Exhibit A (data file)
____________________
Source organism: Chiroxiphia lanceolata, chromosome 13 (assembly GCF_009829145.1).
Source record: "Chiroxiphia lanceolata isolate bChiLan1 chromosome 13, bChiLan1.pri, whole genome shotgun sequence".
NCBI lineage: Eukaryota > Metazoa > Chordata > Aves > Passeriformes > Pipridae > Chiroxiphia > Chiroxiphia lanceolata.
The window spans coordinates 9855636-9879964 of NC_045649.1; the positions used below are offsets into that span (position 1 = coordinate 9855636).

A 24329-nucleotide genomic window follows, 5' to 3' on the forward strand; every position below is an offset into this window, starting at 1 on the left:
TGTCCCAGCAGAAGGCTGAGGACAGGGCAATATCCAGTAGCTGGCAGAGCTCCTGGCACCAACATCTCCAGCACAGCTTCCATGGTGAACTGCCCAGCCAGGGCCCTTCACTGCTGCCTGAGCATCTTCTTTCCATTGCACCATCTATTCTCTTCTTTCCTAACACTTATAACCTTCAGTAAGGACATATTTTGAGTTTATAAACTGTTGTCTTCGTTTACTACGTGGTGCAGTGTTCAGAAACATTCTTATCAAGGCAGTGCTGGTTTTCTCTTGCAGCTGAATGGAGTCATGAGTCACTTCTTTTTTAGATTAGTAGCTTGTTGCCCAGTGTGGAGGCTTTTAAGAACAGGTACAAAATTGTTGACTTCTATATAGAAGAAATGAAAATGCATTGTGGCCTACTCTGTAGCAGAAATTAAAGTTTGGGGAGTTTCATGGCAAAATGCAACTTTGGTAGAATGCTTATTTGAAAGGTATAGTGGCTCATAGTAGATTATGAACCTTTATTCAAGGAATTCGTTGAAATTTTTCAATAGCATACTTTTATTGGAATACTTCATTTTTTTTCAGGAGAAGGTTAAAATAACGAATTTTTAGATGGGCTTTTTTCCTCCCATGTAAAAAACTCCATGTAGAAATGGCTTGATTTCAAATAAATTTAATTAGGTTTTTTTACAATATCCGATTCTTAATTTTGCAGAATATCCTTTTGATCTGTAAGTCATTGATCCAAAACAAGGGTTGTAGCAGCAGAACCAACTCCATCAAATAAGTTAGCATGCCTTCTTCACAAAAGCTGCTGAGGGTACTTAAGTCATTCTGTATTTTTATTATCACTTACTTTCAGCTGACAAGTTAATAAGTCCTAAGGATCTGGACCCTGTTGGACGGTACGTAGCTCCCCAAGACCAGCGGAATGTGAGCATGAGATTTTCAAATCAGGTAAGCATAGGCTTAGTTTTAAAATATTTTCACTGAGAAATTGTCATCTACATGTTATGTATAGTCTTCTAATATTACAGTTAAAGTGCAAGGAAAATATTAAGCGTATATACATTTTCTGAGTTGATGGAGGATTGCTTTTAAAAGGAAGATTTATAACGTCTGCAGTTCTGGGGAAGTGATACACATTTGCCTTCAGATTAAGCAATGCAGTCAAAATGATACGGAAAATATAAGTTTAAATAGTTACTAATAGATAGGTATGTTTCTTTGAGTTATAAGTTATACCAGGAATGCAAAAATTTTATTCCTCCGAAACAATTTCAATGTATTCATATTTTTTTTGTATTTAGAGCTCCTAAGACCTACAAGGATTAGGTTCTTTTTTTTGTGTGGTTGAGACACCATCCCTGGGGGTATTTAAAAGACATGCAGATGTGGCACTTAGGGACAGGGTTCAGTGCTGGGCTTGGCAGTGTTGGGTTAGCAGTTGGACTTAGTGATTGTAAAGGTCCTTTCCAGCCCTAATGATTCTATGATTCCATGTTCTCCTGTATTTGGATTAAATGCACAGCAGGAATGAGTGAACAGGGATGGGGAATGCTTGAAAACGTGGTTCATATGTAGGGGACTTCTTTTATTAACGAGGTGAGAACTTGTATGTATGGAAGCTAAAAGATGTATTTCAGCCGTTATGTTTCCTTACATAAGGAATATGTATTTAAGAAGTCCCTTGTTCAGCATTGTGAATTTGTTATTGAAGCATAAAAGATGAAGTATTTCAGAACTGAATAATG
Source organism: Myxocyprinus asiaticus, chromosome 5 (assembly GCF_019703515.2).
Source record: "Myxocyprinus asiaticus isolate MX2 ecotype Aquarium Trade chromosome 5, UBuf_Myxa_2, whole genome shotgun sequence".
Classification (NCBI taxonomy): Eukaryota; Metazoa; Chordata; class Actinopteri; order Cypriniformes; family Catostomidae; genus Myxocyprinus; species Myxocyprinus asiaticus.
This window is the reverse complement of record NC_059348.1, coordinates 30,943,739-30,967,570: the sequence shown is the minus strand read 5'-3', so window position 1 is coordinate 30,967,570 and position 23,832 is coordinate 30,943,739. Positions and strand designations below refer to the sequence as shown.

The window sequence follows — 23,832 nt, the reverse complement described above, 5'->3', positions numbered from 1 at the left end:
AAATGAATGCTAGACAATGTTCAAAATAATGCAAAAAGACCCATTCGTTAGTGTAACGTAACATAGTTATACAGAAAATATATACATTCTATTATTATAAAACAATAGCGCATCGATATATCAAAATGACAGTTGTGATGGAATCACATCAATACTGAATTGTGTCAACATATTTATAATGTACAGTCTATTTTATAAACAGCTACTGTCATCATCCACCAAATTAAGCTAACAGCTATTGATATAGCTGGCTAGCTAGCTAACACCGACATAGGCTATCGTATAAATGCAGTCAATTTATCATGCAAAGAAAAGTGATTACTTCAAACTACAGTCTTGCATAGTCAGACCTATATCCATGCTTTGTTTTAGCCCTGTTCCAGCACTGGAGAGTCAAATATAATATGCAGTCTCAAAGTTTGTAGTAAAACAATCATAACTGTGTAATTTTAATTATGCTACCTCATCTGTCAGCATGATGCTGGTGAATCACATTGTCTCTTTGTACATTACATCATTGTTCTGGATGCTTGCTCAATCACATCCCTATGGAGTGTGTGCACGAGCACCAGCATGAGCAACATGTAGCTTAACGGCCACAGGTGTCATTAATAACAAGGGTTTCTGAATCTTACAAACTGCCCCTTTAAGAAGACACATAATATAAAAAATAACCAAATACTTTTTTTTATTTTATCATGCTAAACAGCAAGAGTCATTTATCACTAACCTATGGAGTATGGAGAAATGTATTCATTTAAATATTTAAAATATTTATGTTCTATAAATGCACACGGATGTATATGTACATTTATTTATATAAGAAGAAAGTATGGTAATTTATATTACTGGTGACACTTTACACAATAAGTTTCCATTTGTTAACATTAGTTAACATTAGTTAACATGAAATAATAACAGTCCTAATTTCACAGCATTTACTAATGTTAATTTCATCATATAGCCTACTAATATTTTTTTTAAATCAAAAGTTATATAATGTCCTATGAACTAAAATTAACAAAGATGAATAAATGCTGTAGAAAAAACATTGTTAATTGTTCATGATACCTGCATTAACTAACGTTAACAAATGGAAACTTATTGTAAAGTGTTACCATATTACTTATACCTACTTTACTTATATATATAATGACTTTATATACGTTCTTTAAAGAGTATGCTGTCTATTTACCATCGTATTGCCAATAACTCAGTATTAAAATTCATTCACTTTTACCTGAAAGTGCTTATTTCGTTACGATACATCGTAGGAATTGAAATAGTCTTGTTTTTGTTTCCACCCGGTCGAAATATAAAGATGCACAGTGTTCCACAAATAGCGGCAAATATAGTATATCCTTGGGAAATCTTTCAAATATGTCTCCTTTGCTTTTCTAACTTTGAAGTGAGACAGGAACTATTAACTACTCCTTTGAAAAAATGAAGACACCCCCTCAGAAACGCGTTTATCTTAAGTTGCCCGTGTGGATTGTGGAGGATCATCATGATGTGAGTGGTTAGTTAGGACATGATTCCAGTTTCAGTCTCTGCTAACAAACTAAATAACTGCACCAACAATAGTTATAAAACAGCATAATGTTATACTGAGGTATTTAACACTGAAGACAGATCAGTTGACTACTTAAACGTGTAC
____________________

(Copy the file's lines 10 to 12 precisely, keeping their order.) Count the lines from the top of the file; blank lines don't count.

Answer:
This window is the reverse complement of record NC_059348.1, coordinates 30,943,739-30,967,570: the sequence shown is the minus strand read 5'-3', so window position 1 is coordinate 30,967,570 and position 23,832 is coordinate 30,943,739. Positions and strand designations below refer to the sequence as shown.

The window sequence follows — 23,832 nt, the reverse complement described above, 5'->3', positions numbered from 1 at the left end:
AAATGAATGCTAGACAATGTTCAAAATAATGCAAAAAGACCCATTCGTTAGTGTAACGTAACATAGTTATACAGAAAATATATACATTCTATTATTATAAAACAATAGCGCATCGATATATCAAAATGACAGTTGTGATGGAATCACATCAATACTGAATTGTGTCAACATATTTATAATGTACAGTCTATTTTATAAACAGCTACTGTCATCATCCACCAAATTAAGCTAACAGCTATTGATATAGCTGGCTAGCTAGCTAACACCGACATAGGCTATCGTATAAATGCAGTCAATTTATCATGCAAAGAAAAGTGATTACTTCAAACTACAGTCTTGCATAGTCAGACCTATATCCATGCTTTGTTTTAGCCCTGTTCCAGCACTGGAGAGTCAAATATAATATGCAGTCTCAAAGTTTGTAGTAAAACAATCATAACTGTGTAATTTTAATTATGCTACCTCATCTGTCAGCATGATGCTGGTGAATCACATTGTCTCTTTGTACATTACATCATTGTTCTGGATGCTTGCTCAATCACATCCCTATGGAGTGTGTGCACGAGCACCAGCATGAGCAACATGTAGCTTAACGGCCACAGGTGTCATTAATAACAAGGGTTTCTGAATCTTACAAACTGCCCCTTTAAGAAGACACATAATATAAAAAATAACCAAATACTTTTTTTTATTTTATCATGCTAAACAGCAAGAGTCATTTATCACTAACCTATGGAGTATGGAGAAATGTATTCATTTAAATATTTAAAATATTTATGTTCTATAAATGCACACGGATGTATATGTACATTTATTTATATAAGAAGAAAGTATGGTAATTTATATTACTGGTGACACTTTACACAATAAGTTTCCATTTGTTAACATTAGTTAACATTAGTTAACATGAAATAATAACAGTCCTAATTTCACAGCATTTACTAATGTTAATTTCATCATATAGCCTACTAATATTTTTTTTAAATCAAAAGTTATATAATGTCCTATGAACTAAAATTAACAAAGATGAATAAATGCTGTAGAAAAAACATTGTTAATTGTTCATGATACCTGCATTAACTAACGTTAACAAATGGAAACTTATTGTAAAGTGTTACCATATTACTTATACCTACTTTACTTATATATATAATGACTTTATATACGTTCTTTAAAGAGTATGCTGTCTATTTACCATCGTATTGCCAATAACTCAGTATTAAAATTCATTCACTTTTACCTGAAAGTGCTTATTTCGTTACGATACATCGTAGGAATTGAAATAGTCTTGTTTTTGTTTCCACCCGGTCGAAATATAAAGATGCACAGTGTTCCACAAATAGCGGCAAATATAGTATATCCTTGGGAAATCTTTCAAATATGTCTCCTTTGCTTTTCTAACTTTGAAGTGAGACAGGAACTATTAACTACTCCTTTGAAAAAATGAAGACACCCCCTCAGAAACGCGTTTATCTTAAGTTGCCCGTGTGGATTGTGGAGGATCATCATGATGTGAGTGGTTAGTTAGGACATGATTCCAGTTTCAGTCTCTGCTAACAAACTAAATAACTGCACCAACAATAGTTATAAAACAGCATAATGTTATACTGAGGTATTTAACACTGAAGACAGATCAGTTGACTACTTAAACGTGTAC